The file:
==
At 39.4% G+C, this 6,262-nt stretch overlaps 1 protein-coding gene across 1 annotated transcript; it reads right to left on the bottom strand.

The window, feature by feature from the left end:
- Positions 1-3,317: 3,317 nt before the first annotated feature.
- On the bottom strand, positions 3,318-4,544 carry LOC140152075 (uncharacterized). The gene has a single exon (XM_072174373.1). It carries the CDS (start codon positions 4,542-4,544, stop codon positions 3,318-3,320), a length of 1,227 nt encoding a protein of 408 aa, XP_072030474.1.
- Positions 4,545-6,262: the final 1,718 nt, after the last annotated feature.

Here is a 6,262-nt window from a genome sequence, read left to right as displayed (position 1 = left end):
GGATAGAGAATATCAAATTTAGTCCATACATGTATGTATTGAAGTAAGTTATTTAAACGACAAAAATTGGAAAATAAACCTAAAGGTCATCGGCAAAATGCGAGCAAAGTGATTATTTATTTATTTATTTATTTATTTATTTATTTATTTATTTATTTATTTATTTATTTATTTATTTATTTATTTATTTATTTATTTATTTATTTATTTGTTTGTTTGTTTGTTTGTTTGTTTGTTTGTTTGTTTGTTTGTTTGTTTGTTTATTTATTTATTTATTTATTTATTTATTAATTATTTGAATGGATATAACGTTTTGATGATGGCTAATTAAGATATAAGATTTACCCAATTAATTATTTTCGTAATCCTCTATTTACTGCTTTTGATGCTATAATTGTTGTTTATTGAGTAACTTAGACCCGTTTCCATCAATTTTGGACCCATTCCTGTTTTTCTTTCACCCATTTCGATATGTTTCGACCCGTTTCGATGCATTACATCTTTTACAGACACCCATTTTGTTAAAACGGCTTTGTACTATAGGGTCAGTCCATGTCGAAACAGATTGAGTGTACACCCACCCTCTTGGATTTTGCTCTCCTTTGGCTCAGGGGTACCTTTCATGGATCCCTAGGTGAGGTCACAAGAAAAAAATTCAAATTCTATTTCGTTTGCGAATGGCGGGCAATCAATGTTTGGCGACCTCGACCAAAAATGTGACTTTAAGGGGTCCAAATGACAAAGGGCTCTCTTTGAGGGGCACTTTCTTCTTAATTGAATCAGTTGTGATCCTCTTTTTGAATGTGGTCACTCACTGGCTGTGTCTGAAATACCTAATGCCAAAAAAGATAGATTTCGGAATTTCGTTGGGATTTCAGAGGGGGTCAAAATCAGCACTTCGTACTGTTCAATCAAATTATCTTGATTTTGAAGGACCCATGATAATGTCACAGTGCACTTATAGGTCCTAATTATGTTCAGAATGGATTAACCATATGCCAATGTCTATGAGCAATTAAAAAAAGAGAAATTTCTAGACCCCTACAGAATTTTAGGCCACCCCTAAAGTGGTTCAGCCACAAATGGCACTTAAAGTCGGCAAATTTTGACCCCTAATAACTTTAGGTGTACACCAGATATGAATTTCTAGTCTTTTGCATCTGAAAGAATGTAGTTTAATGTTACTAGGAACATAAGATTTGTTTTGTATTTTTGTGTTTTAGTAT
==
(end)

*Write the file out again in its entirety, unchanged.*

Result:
At 39.4% G+C, this 6,262-nt stretch overlaps 1 protein-coding gene across 1 annotated transcript; it reads right to left on the bottom strand.

The window, feature by feature from the left end:
- Positions 1-3,317: 3,317 nt before the first annotated feature.
- On the bottom strand, positions 3,318-4,544 carry LOC140152075 (uncharacterized). The gene has a single exon (XM_072174373.1). It carries the CDS (start codon positions 4,542-4,544, stop codon positions 3,318-3,320), a length of 1,227 nt encoding a protein of 408 aa, XP_072030474.1.
- Positions 4,545-6,262: the final 1,718 nt, after the last annotated feature.

Here is a 6,262-nt window from a genome sequence, read left to right as displayed (position 1 = left end):
GGATAGAGAATATCAAATTTAGTCCATACATGTATGTATTGAAGTAAGTTATTTAAACGACAAAAATTGGAAAATAAACCTAAAGGTCATCGGCAAAATGCGAGCAAAGTGATTATTTATTTATTTATTTATTTATTTATTTATTTATTTATTTATTTATTTATTTATTTATTTATTTATTTATTTATTTATTTATTTATTTATTTATTTGTTTGTTTGTTTGTTTGTTTGTTTGTTTGTTTGTTTGTTTGTTTGTTTGTTTATTTATTTATTTATTTATTTATTTATTAATTATTTGAATGGATATAACGTTTTGATGATGGCTAATTAAGATATAAGATTTACCCAATTAATTATTTTCGTAATCCTCTATTTACTGCTTTTGATGCTATAATTGTTGTTTATTGAGTAACTTAGACCCGTTTCCATCAATTTTGGACCCATTCCTGTTTTTCTTTCACCCATTTCGATATGTTTCGACCCGTTTCGATGCATTACATCTTTTACAGACACCCATTTTGTTAAAACGGCTTTGTACTATAGGGTCAGTCCATGTCGAAACAGATTGAGTGTACACCCACCCTCTTGGATTTTGCTCTCCTTTGGCTCAGGGGTACCTTTCATGGATCCCTAGGTGAGGTCACAAGAAAAAAATTCAAATTCTATTTCGTTTGCGAATGGCGGGCAATCAATGTTTGGCGACCTCGACCAAAAATGTGACTTTAAGGGGTCCAAATGACAAAGGGCTCTCTTTGAGGGGCACTTTCTTCTTAATTGAATCAGTTGTGATCCTCTTTTTGAATGTGGTCACTCACTGGCTGTGTCTGAAATACCTAATGCCAAAAAAGATAGATTTCGGAATTTCGTTGGGATTTCAGAGGGGGTCAAAATCAGCACTTCGTACTGTTCAATCAAATTATCTTGATTTTGAAGGACCCATGATAATGTCACAGTGCACTTATAGGTCCTAATTATGTTCAGAATGGATTAACCATATGCCAATGTCTATGAGCAATTAAAAAAAGAGAAATTTCTAGACCCCTACAGAATTTTAGGCCACCCCTAAAGTGGTTCAGCCACAAATGGCACTTAAAGTCGGCAAATTTTGACCCCTAATAACTTTAGGTGTACACCAGATATGAATTTCTAGTCTTTTGCATCTGAAAGAATGTAGTTTAATGTTACTAGGAACATAAGATTTGTTTTGTATTTTTGTGTTTTAGTAT